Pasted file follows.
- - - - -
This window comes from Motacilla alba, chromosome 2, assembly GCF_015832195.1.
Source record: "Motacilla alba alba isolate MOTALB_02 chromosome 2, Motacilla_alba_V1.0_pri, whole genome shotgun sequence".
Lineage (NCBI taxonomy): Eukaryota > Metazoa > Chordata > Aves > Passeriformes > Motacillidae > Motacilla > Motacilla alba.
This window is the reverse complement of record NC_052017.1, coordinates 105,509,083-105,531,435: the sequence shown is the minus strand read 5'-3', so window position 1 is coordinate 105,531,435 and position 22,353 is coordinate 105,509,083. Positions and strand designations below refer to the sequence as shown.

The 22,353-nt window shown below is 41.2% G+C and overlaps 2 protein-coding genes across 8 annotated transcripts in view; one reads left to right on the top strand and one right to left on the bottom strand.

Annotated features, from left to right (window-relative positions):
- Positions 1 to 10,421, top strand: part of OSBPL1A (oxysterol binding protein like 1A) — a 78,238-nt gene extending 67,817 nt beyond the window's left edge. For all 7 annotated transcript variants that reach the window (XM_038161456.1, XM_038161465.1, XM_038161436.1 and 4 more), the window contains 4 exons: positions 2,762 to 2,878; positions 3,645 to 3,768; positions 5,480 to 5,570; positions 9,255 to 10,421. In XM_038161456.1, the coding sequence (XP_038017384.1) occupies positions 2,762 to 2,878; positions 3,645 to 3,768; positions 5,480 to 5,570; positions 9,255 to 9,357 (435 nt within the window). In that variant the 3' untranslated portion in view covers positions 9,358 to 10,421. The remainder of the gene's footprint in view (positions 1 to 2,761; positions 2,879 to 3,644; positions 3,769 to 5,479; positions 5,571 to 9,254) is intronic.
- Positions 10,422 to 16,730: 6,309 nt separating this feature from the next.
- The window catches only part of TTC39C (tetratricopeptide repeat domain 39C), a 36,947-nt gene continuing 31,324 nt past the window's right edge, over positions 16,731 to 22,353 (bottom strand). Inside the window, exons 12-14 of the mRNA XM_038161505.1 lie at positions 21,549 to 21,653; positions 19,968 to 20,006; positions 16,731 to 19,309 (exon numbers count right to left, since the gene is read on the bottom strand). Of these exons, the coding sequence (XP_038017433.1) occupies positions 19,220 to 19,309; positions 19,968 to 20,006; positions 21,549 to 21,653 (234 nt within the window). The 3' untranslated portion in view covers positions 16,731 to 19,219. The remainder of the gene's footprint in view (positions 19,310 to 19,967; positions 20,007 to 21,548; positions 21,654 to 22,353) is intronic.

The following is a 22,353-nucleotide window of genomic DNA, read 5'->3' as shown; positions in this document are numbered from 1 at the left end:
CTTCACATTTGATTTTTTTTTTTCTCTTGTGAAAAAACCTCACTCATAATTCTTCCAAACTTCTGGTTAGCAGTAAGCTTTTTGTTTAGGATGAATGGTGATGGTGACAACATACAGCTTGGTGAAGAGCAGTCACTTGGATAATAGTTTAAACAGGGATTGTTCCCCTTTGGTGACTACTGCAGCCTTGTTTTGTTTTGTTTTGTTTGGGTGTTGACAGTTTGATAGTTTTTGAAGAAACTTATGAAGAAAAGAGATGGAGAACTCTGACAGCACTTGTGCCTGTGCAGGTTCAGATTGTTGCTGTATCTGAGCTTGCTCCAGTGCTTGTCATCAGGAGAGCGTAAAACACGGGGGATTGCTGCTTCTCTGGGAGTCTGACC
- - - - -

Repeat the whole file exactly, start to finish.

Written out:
This window comes from Motacilla alba, chromosome 2, assembly GCF_015832195.1.
Source record: "Motacilla alba alba isolate MOTALB_02 chromosome 2, Motacilla_alba_V1.0_pri, whole genome shotgun sequence".
Lineage (NCBI taxonomy): Eukaryota > Metazoa > Chordata > Aves > Passeriformes > Motacillidae > Motacilla > Motacilla alba.
This window is the reverse complement of record NC_052017.1, coordinates 105,509,083-105,531,435: the sequence shown is the minus strand read 5'-3', so window position 1 is coordinate 105,531,435 and position 22,353 is coordinate 105,509,083. Positions and strand designations below refer to the sequence as shown.

The 22,353-nt window shown below is 41.2% G+C and overlaps 2 protein-coding genes across 8 annotated transcripts in view; one reads left to right on the top strand and one right to left on the bottom strand.

Annotated features, from left to right (window-relative positions):
- Positions 1 to 10,421, top strand: part of OSBPL1A (oxysterol binding protein like 1A) — a 78,238-nt gene extending 67,817 nt beyond the window's left edge. For all 7 annotated transcript variants that reach the window (XM_038161456.1, XM_038161465.1, XM_038161436.1 and 4 more), the window contains 4 exons: positions 2,762 to 2,878; positions 3,645 to 3,768; positions 5,480 to 5,570; positions 9,255 to 10,421. In XM_038161456.1, the coding sequence (XP_038017384.1) occupies positions 2,762 to 2,878; positions 3,645 to 3,768; positions 5,480 to 5,570; positions 9,255 to 9,357 (435 nt within the window). In that variant the 3' untranslated portion in view covers positions 9,358 to 10,421. The remainder of the gene's footprint in view (positions 1 to 2,761; positions 2,879 to 3,644; positions 3,769 to 5,479; positions 5,571 to 9,254) is intronic.
- Positions 10,422 to 16,730: 6,309 nt separating this feature from the next.
- The window catches only part of TTC39C (tetratricopeptide repeat domain 39C), a 36,947-nt gene continuing 31,324 nt past the window's right edge, over positions 16,731 to 22,353 (bottom strand). Inside the window, exons 12-14 of the mRNA XM_038161505.1 lie at positions 21,549 to 21,653; positions 19,968 to 20,006; positions 16,731 to 19,309 (exon numbers count right to left, since the gene is read on the bottom strand). Of these exons, the coding sequence (XP_038017433.1) occupies positions 19,220 to 19,309; positions 19,968 to 20,006; positions 21,549 to 21,653 (234 nt within the window). The 3' untranslated portion in view covers positions 16,731 to 19,219. The remainder of the gene's footprint in view (positions 19,310 to 19,967; positions 20,007 to 21,548; positions 21,654 to 22,353) is intronic.

The following is a 22,353-nucleotide window of genomic DNA, read 5'->3' as shown; positions in this document are numbered from 1 at the left end:
CTTCACATTTGATTTTTTTTTTTCTCTTGTGAAAAAACCTCACTCATAATTCTTCCAAACTTCTGGTTAGCAGTAAGCTTTTTGTTTAGGATGAATGGTGATGGTGACAACATACAGCTTGGTGAAGAGCAGTCACTTGGATAATAGTTTAAACAGGGATTGTTCCCCTTTGGTGACTACTGCAGCCTTGTTTTGTTTTGTTTTGTTTGGGTGTTGACAGTTTGATAGTTTTTGAAGAAACTTATGAAGAAAAGAGATGGAGAACTCTGACAGCACTTGTGCCTGTGCAGGTTCAGATTGTTGCTGTATCTGAGCTTGCTCCAGTGCTTGTCATCAGGAGAGCGTAAAACACGGGGGATTGCTGCTTCTCTGGGAGTCTGACC